ALBANY -- As his aircraft hurtled earthward, damaged beyond control by enemy flak while returning from a bombing run over Darmstadt, Germany, Capt. W.C. "Rip" Holman stood fast, making sure that all seven members of his crew managed to bail out before he made the fateful leap.
It was Sept. 19, 1944, and the infamous Battle of the Bulge was raging. Holman and his crew had dropped the payload from their B-17 bomber in support of ground troops in one of World War II's most bloody battles. They were heading back to base when enemy anti-aircraft fire did its damage.
"While I was floating down in my parachute, I saw my plane explode," Holman, who celebrated his 94th birthday Monday, said during a recent conversation. "It's ironic that all of my crew members who bailed out before me were captured and spent the rest of the war in a German prison camp."
A little less than a month later, however, Holman was back in the air with a new crew, headed for the 20th mission of the 30 he would complete.
"A man who was out fishing saw me come down, and he came up to me and said 'Me no Bosch' -- I'm not German," Holman said as he and Carolyn, his wife of 65 years, relived his service during The Big War. "That man helped me get back to friendly territory, and after a few days of R&R, I was back in a new plane with a new crew."
Holman's nephew, Dr. Buddy Bethea, a successful internist in Virginia Beach, Va., who served as a flight surgeon and Navy pilot during the Arab-Israeli War of 1974, said the story of his uncle's daring escape is a little more dramatic than Holman lets on.
"A Belgian farmer found Uncle Rip and hid him in a bale of hay as he helped him get back to Allied territory," Bethea said. "Germans stopped the farmer and even stuck pitchforks down in the hay to see if anyone was hiding in it, but Uncle Rip somehow managed to get away and make it to safety.
"A few days later, he was back up in another plane. He eventually became a member of the 'Lucky Bastards' club, a group of pilots who were supposed to come home after flying 25 missions but had to actually fly 30 because the U.S. was losing so many pilots."
Holman was drafted into the Army in 1941, and he was serving in the
Panama Canal Zone when he read a post seeking persons interested in joining the Air Corps.
"I had done some flying in Albany, took some lessons in a little single-engine plane," Holman said. "I didn't join the Air Corps originally because I was too old, but when they raised the age limit, I went and asked my commanding officer if I could apply."
Holman was approved for flight training, and he trained extensively in Texas at bases in Waco and Fort Worth before flying a B-24 bomber from Texas to Iceland and on to England, where he joined the war effort.
It was while in Waco that he met displaced Georgia beauty Carolyn Braswell, whose family had moved west during the Depression. They were married in 1944, just before he flew off to captain his 30 missions.
Rip Holman made his first successful bombing run over Lisieux, France, on D-Day (June 6, 1944), and every few days after that he and his crew would head skyward on another mission. They bombed bridges and oil refineries, offered air support for ground troops, and dropped their ordnance on factories that made weapons in support of the German Army.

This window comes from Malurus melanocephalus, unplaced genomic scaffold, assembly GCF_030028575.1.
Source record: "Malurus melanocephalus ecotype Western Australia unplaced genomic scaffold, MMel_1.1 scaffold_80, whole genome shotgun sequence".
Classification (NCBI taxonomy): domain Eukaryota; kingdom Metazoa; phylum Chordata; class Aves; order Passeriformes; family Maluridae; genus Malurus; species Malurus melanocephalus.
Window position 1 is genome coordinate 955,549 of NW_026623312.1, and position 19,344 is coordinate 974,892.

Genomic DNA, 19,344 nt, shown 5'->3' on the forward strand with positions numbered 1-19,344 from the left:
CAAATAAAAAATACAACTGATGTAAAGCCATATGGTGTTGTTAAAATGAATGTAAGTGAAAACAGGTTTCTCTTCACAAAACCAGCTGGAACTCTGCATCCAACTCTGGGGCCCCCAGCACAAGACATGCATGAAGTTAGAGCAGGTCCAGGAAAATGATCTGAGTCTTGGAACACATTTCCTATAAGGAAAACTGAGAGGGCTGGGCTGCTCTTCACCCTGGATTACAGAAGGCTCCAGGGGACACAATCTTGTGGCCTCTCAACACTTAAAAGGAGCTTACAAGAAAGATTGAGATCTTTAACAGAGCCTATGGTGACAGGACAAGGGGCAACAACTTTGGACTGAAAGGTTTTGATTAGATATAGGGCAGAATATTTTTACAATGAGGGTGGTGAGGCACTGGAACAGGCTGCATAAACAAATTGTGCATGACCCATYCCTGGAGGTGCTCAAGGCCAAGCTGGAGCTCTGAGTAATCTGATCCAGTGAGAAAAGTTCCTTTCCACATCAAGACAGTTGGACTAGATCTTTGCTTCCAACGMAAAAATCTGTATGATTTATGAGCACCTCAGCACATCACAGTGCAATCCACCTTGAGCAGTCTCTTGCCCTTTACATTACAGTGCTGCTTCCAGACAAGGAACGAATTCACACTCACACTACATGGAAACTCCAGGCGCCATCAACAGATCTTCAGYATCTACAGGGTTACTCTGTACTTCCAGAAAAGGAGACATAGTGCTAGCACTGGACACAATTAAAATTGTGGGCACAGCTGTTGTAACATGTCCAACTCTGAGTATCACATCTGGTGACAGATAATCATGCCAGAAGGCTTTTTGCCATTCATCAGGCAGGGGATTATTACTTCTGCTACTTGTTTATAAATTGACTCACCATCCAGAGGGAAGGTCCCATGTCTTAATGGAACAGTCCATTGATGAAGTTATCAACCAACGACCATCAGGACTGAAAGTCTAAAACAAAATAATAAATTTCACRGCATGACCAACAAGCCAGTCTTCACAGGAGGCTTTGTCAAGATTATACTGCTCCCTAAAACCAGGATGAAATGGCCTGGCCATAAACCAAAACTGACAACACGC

Holman piloted his plane over St. Lo, Le Havre and Paris, France; over Givet, Belgium; over Homburg, Frankfurt, Mannheim, Cologne and Saarbrucken, Germany.
He was awarded a number of medals, including a Distinguished Flying Cross for leading raids on Coulanges, France, on July 17, 1944, and on Hamelin, Germany, on New Year's Eve that same year.
"Uncle Rip and those pilots of World War II were some of the real heroes of the war," Bethea said with pride. "They were getting shot down in great numbers, yet they still made those daring runs. And these were guys who were 18 to 24 years old. What they did is unbelievable."
In addition to being shot down, Holman also survived a number of other close calls.
"My Commander, Col Whitlock, was shot down in the plane next to me during my first mission," Holman said. "And I landed after several missions in planes that were shot up; some of them were so damaged they weren't used again.
"But I was proud of what we did, proud to serve my country. It wasn't that big a deal then; we just did what we had to do."
Holman returned to Albany after the war and worked with his father in the family's horse and mule business. (The well-known Holman Mule Barn is a historic part of the city's downtown.) When that trade died out, he and his brother Bob teamed for a number of business ventures, including selling tractors and building houses.
Even at 94, Holman still goes to his downtown office every day.
"I've done my best to change him over the years, but I'm still working on him," Carolyn Holman laughs as she talks about her husband. "You have to have a sense of humor, and we've had a lot of laughs together."